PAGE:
You’ve heard the saying, “When life hands you lemons, make lemonade.” It means you should try to make the best of a bad situation.
For example, if you’re sheltered in place during a global pandemic, you can use the opportunity to read easygoing, light-hearted books like Crime and Punishment, War and Peace, or Signs Preceding the End of the World. And plan time to reconnect with loved ones.
But we all know you won’t finish those books and your loved ones drive you nuts.
The “lemonade” trope also gives the impression that lemons are good-for-nothings that can only be redeemed by sugar water.
False. And insulting to lemons everywhere.
And don’t get me started on calling a piece-of-junk car a “lemon.”
Lemons are a lovely food that can improve your health, beauty, and sense of well-being. They contain vitamin C and flavonoids, one of the most fun words to say EVER.
Their potential health benefits are:
- Reducing stroke risk
- Lowering blood pressure
- Increasing iron absorption
- Boosting immune system function (https://www.medicalnewstoday.com/articles/283476#nutrition).
Lemons also add that little extra something to make a meal or drink just right.
Ever smelled the air after someone has squeezed a lemon?
Lemonade out of lemons indeed.
What do you do with your lemons?
That’s not a philosophical question. Literally, what do you do with the yellow, oval, palm-sized citrus fruit?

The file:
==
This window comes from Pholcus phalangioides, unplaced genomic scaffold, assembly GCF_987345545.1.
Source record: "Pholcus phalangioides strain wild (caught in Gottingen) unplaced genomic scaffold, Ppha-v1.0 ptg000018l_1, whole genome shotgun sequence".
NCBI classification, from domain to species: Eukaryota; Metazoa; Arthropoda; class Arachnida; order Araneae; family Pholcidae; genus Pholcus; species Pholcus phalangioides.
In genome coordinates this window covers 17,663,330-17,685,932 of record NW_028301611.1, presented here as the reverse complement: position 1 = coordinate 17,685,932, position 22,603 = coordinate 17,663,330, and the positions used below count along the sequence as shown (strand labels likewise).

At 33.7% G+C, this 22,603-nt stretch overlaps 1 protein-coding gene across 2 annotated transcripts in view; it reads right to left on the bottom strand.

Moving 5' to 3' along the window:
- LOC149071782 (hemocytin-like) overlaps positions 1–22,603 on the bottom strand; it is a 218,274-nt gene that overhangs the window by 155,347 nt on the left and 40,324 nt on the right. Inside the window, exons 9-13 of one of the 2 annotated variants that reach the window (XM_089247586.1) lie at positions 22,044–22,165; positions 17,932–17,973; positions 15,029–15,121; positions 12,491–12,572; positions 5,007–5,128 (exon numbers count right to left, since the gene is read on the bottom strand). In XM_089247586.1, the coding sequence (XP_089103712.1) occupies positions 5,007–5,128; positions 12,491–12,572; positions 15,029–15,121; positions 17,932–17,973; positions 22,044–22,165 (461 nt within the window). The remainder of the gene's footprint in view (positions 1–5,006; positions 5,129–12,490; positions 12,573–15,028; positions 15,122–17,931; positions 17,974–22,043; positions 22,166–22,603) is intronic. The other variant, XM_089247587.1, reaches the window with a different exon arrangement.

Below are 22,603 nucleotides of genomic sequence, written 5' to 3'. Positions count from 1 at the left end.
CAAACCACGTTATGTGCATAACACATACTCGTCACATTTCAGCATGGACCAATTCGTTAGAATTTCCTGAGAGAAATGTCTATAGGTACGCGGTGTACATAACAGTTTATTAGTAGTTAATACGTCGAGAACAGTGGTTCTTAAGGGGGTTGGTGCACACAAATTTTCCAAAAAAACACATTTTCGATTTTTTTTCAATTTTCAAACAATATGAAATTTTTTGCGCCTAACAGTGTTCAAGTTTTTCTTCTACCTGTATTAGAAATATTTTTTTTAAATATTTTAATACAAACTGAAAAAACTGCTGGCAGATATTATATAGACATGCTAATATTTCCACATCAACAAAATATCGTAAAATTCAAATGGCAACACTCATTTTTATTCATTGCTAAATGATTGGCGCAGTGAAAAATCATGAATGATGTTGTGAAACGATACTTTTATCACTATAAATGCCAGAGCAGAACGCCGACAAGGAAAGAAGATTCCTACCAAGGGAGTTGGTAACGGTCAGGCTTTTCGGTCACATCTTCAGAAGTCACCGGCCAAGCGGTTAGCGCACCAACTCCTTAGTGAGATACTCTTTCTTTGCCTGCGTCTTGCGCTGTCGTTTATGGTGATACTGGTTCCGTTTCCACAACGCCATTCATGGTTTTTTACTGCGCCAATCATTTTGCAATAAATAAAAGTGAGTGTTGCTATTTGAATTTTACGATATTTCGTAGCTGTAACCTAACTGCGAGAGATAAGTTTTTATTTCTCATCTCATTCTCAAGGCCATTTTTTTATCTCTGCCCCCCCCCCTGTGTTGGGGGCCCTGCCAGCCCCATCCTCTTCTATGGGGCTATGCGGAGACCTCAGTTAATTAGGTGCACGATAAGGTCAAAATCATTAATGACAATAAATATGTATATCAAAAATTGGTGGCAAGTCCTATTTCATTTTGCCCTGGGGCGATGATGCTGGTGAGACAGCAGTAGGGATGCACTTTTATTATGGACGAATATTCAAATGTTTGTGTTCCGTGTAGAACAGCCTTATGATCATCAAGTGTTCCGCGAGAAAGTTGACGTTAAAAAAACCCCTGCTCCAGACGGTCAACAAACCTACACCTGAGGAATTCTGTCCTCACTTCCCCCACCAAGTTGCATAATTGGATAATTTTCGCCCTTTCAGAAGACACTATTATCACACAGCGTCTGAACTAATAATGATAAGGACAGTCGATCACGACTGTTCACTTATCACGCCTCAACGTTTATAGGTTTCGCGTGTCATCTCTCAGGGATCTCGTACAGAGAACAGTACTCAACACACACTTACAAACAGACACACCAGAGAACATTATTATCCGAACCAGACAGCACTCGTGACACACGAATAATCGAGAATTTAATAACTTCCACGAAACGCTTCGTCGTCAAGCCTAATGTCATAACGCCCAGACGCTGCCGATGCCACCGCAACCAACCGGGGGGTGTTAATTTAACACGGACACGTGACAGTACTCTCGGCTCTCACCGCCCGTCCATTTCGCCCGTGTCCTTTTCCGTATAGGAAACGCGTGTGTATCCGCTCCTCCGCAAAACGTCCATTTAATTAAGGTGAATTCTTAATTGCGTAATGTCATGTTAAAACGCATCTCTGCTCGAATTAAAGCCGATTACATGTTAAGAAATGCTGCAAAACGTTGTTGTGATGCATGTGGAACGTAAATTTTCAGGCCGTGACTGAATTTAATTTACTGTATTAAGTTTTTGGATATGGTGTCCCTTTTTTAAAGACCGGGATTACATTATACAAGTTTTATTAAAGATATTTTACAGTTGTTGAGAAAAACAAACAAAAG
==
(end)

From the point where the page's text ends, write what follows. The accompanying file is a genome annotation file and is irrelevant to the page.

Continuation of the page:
If you’re like most people, you cut them into one wedge at a time as needed, then attempt to squeeze some juice from the slice without blinding a nearby cat or littering your Long Island Iced Tea with seeds. Once you’re done apologizing to the Siamese about the citrus spray, you spend the next five minutes mangling your seafood while trying to delicately remove that rogue seed nestled, permanently it seems, within your beer-battered tilapia’s fleshy flakes.
After all the drama, you decide you’ve had it with lemon for a while and let the remains of your fruit harden into a small weapon with desiccated lemon-pulp spears jutting out at odd angles until you throw it in the trash, tired of seeing it day-after-day as a mute, hunchbacked resident of the refrigerator.
The result is lemon juice in unwanted places and a lot of wasted potential. Besides freshening a drink and blinding everyone else at the dinner table, lemons have a number of uses:
- Citrus Cubes
- Pith “Filler”
- Hair Dye
- Room Freshener
Learn these new ways to prepare and store your lemons, and you can enjoy more of their benefits for longer!
Lemon zest comes from the peel (or skin) and is packed with vitamin C and flavor. It tastes horrible on its own (Try It!), but makes a refreshing late addition to recipes.
Grate the lemon’s rind (i.e., peel, skin). This process is WAY easier if you can splurge on a decent instrument. I spent about twenty bucks on a Microplane grater that I use five times a week. It turns the zesting process into a piece of cake. Lemon cake.
- SAFETY TIP: The grater’s cutting edges are sharp. I wear a protective cutting glove and recommend you do the same.
Collect the zest onto parchment paper, cut the paper into smaller squares, and store them in a Ziploc baggie in the freezer.
Then pull out a square and break off a frozen piece to smear onto avocado toast or top some pesto. Or about a million other dishes.
Want to flavor a beverage? Consider lemon peel infusions. First, peel the lemons.